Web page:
I don’t tell you all of this to get a “way to go” or “rah, rah rah” reaction. It’s just that I’ve never properly documented how much my life changed once I began my journey of getting healthy. Over the 2.5 years after college graduation I went on to lose almost 90 lbs, started running and then moved to San Francisco. My life was forever altered and I couldn’t have been happier for that. It’s been 11 years since I’ve moved to the Bay Area, 10.5 years since I began dating my husband, 7 years (this Sunday) that we’ve been married, almost 6 years since our first son was born and 4 years since our twins were born. Changes abounded in every direction but the constant that’s gotten me through it all has been fitness. This has taken many forms over the years from training for and running 10 half marathons, a boot-camp obsession, training for and finishing a sprint triathlon, pilates, yoga, spinning, barre classes, P90x, T25…you get the idea. The goal of all of these various forms of fitness was generally to maintain or achieve a look that I’ve always longed for. The reality is, that look was never to be attainable to me. It took a long time for me to figure it out, but exercising and dieting to “look” a certain way doesn’t seem to last. At least for me. Sure, it does work for the short term and I’ve had great results in the past with all these various forms of fitness. I still love many of the classes and toggle between them when I need a reboot. But, something I’ve realized in these past couple of years is that life is all about working in what’s important to you. If you don’t make time for these things (friends, gardening, yoga, exercise, date nights), they will just disappear…and quickly. That’s something I saw happening to me when I finished my last endurance event – injured and done. Thank God for that injury. It made me truly examine my relationship with these endurance events (which I loved and hated simultaneously) and what they were doing to my “non-runner” body. I started riding my bike more as an exercise that kept me moving but also didn’t hurt, and used pilates to help re-hab my back.
Biking has been something I’ve done on and off, but using it for transportation has been truly an awakening. Discovering the Yuba Mundo last year was eye opening. I borrowed a Yuba Mundo from the Sonoma County Bicycle Coalition last summer after hearing about the brand locally (they’re based in Petaluma). The maiden voyage was a little unnerving with my 3 wiggly passengers, but I got my bearings after a couple of short trips around our small town. I hated to give the bike back after borrowing it for a month, but my time was up and so we said goodbye to “the fun bike”, as my boys called it. Through the Fall and Winter (if you could call it that here in Northern California), I thought off and on about the bike, but reasoned that we couldn’t afford it or that I wouldn’t actually use it as much as I wanted to, etc. Then in January, I made a career move that really altered my view on what’s possible. After almost 9 years working and traveling for my (former) company as their West Coast Region Manager, I went to work for my friends and (former) clients right in Petaluma! The change was immediate – I felt lighter, happier and more in control of my days. My old company was so great and they’re still like family to me, but this change was more than just a job – it was a lifestyle change once again. This really got me thinking about biking as transportation since I was now totally local and so, I rode my bike to my co-workers house my 2nd month into the job to carpool to a work event. The following week, I biked over to meet our intern for lunch and rode to an education event in Petaluma the following week (an 18 mile roundtrip). All on my bike! Which had me again thinking about the Yuba Mundo that I had borrowed last year. If I can transport myself via bike, why not my boys? I could ride them to school, the park, the store…the list is endless. Not everyone was in favor of this idea – my mom thought the ride down Old Redwood Highway to be a bit dangerous since the speed limit is 45 MPH. So, I borrowed the Yuba again for a test drive of sorts to tote P and F to school and see if I could truly do it without losing a kid, my balance or my sanity. I can’t say for sure that I’ve kept my sanity, but the rides were actually (mostly) pleasant! I was hooked. And apparently, my sweet husband was in favor of the Yuba too. Success! Two weeks later, as an early Mother’s Day gift, I had my shiny,new, bright blue Mundo delivered, via bike I might add. Yes, the delivery guy for Yuba used his Mundo to TOW my Mundo 9+ miles from Petaluma. Talk about #quaxing!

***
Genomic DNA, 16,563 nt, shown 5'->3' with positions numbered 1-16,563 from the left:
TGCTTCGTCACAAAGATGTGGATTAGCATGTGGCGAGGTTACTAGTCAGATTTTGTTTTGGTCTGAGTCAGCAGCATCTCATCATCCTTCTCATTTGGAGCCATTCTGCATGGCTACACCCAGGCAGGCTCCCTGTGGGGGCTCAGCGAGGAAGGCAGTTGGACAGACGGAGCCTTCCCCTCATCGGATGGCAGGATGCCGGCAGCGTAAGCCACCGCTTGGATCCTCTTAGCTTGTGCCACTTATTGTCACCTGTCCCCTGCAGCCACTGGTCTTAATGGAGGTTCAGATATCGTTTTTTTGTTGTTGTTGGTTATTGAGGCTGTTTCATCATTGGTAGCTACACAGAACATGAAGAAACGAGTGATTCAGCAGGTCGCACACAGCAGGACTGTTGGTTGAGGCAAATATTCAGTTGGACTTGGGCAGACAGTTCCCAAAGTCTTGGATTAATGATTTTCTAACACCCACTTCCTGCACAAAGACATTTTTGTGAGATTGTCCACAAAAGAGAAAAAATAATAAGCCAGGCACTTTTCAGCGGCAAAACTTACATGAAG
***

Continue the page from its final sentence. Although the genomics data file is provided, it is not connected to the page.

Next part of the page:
And that’s the (long-ish) but condensed tale of how I got here….#quaxing all the way! Check out my nursery run to grab a bag of compost this weekend. Those compost bags ain’t got nothin’ on 3 wiggly boys!